Plaintiff's wife testified that she stayed with him the first night he was in the hospital and that he appeared to be in pain and was intermittently unconscious; that after going home he remained in bed for six weeks except for trips to the doctor's office; that his eye and elbow were swollen and he complained of pain in his shoulder and back. Except for brief appearances to "check," plaintiff did not go back to his work until January 1954. She further stated that before the accident plaintiff was in good health, and would bowl, play croquet and badminton, but has done none of those things since his injury; that before the accident *54 he had a good disposition, but now he "isn't as good-natured and is very irritable with the children."

Plaintiff was 42 years old at the time of this casualty. No evidence was presented as to lost earnings or the amount of any medical expense.

"There is no precise method for determining the maximum award which the evidence in this case will support. Each case must be considered upon its own peculiar facts. Due regard should be given to the purchasing power of the dollar, to the rule of reasonable uniformity of awards for similar injuries and to the fact that the jury and the trial judge were in a better position than this court to measure an award of reasonable compensation, as well as to the fact that the trial court has approved the verdict in question." Burr v. Kansas City Public Service Co., Mo.Sup., 276 S.W.2d 120, 127.

In our discussion of the assignment under consideration no useful purpose would be served in summarizing and restating the foregoing evidence. However, we think it of primary significance that no evidence was presented from which the jury could have reasonably found that plaintiff suffered any substantial permanent injuries as a result of this accident. Dr. Harris said the conditions would be present in some degree for a long time, but "how permanent, I couldn't say." Another doctor said the conditions could be permanent. The testimony of these doctors fail to meet the requirement that "To recover damages for permanent injury the permanency of the injury must be shown with reasonable certainty and while absolute certainty is not required mere conjecture or likelihood, or even a probability, of such injury will not sustain the allowance of damages therefor." Plank v. R. J. Brown Petroleum Co., 332 Mo. 1150, 61 S.W.2d 328, 334. In this connection it should be stated that on redirect examination Dr. Harris testified that the fibromyositis in the shoulder "will result in permanency," but it should be noted that he also stated that upon his last examination that shoulder had healed considerably and "didn't seem to bother him too much." The only other evidence of a permanent condition was as to the slightly anterior position of the left eyeball (with no marked disturbance of vision) which the doctor stated could have resulted from trauma or may have resulted from other causes. Moreover, although the jury could have considered the fact that plaintiff did not return to his work for three and one half months after he was injured, and that he was examined and treated by various doctors, it is nevertheless noteworthy that there was no proof of loss of earnings or of medical expenses.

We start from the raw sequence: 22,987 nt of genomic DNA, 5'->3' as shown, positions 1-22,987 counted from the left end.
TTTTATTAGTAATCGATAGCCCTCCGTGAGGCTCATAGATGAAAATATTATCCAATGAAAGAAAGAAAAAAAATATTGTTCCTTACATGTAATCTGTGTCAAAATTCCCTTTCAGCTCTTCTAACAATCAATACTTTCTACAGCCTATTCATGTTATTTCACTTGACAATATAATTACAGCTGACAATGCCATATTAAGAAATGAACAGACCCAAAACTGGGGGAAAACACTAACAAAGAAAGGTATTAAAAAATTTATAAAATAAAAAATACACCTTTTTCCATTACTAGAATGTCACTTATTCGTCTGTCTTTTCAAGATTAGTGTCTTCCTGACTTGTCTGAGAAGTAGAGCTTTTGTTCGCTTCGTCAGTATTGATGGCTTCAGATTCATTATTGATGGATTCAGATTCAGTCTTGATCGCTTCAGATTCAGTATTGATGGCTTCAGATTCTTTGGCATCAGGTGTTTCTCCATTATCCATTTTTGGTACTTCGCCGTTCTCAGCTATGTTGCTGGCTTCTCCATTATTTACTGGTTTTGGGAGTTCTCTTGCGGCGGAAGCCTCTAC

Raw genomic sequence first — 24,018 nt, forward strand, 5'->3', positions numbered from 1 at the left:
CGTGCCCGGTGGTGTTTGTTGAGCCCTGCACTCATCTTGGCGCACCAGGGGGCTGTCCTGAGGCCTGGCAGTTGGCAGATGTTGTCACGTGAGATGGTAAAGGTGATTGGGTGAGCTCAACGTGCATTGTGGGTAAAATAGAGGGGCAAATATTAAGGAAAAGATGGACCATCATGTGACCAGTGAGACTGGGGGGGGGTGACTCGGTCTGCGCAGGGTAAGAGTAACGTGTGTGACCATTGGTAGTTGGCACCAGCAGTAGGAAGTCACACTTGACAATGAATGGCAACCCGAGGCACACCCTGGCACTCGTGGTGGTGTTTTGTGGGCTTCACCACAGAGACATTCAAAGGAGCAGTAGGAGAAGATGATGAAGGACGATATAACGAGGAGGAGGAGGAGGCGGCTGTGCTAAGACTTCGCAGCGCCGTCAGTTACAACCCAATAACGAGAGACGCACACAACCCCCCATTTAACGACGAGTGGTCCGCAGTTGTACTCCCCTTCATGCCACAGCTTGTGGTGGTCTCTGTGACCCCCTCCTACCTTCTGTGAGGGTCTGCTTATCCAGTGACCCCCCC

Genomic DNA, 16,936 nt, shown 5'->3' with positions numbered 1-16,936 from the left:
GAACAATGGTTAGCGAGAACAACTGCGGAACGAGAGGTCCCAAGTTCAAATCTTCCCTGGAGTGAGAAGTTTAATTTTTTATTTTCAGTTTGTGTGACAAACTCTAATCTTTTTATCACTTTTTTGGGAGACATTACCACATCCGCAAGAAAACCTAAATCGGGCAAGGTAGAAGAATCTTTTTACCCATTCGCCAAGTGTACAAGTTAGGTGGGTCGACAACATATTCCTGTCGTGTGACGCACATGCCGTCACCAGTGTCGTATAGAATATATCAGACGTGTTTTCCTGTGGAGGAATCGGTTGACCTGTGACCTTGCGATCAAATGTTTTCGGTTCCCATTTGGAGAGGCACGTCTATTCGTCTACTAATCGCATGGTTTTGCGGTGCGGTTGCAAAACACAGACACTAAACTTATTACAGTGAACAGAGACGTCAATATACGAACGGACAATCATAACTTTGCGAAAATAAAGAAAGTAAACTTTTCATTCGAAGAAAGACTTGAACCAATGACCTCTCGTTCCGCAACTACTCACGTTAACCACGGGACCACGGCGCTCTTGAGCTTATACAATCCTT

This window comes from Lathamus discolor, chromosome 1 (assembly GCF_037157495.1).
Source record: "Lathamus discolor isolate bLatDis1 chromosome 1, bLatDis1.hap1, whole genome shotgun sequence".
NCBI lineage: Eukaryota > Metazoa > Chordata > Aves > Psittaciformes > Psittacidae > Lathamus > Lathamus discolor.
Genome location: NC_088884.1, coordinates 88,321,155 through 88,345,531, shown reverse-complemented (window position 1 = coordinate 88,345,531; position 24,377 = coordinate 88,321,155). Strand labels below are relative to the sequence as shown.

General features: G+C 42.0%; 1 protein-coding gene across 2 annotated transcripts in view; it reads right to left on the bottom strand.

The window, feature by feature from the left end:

We have concluded that the verdict herein is excessive and that the maximum amount for which a judgment should be permitted to stand is $7,500. While the facts differ in every case, we think our conclusion is supported by the following comparable cases: Baker v. Kansas City Terminal Ry. Co., Mo.Sup., 250 S.W.2d 999; McGarvey v. City of St. Louis, 358 Mo. 940, 218 S.W.2d 542; Harvey v. Gardner, 359 Mo. 730, 223 S.W.2d 428; Hamilton v. Patton Creamery Co., 359 Mo. 526, 222 S.W.2d 713.

The judgment against defendant Continental Exterminators, Inc. is reversed. If, within 15 days after the filing of this opinion, plaintiff will enter here a remittitur of $3,000 the judgment will stand affirmed in the sum of $7,500 as to defendant John Gargis, administrator of the estate of George Gargis, deceased, as of the date of the original judgment. Otherwise, the judgment will be reversed and the cause remanded for a new trial against said defendant.

VAN OSDOL and COIL, CC., concur.


Opinion of HOLMAN, C., adopted, except as to remittitur, as to defendant John Gargis, Administrator of the Estate of George Gargis, deceased. Judgment as to him affirmed.

All concur.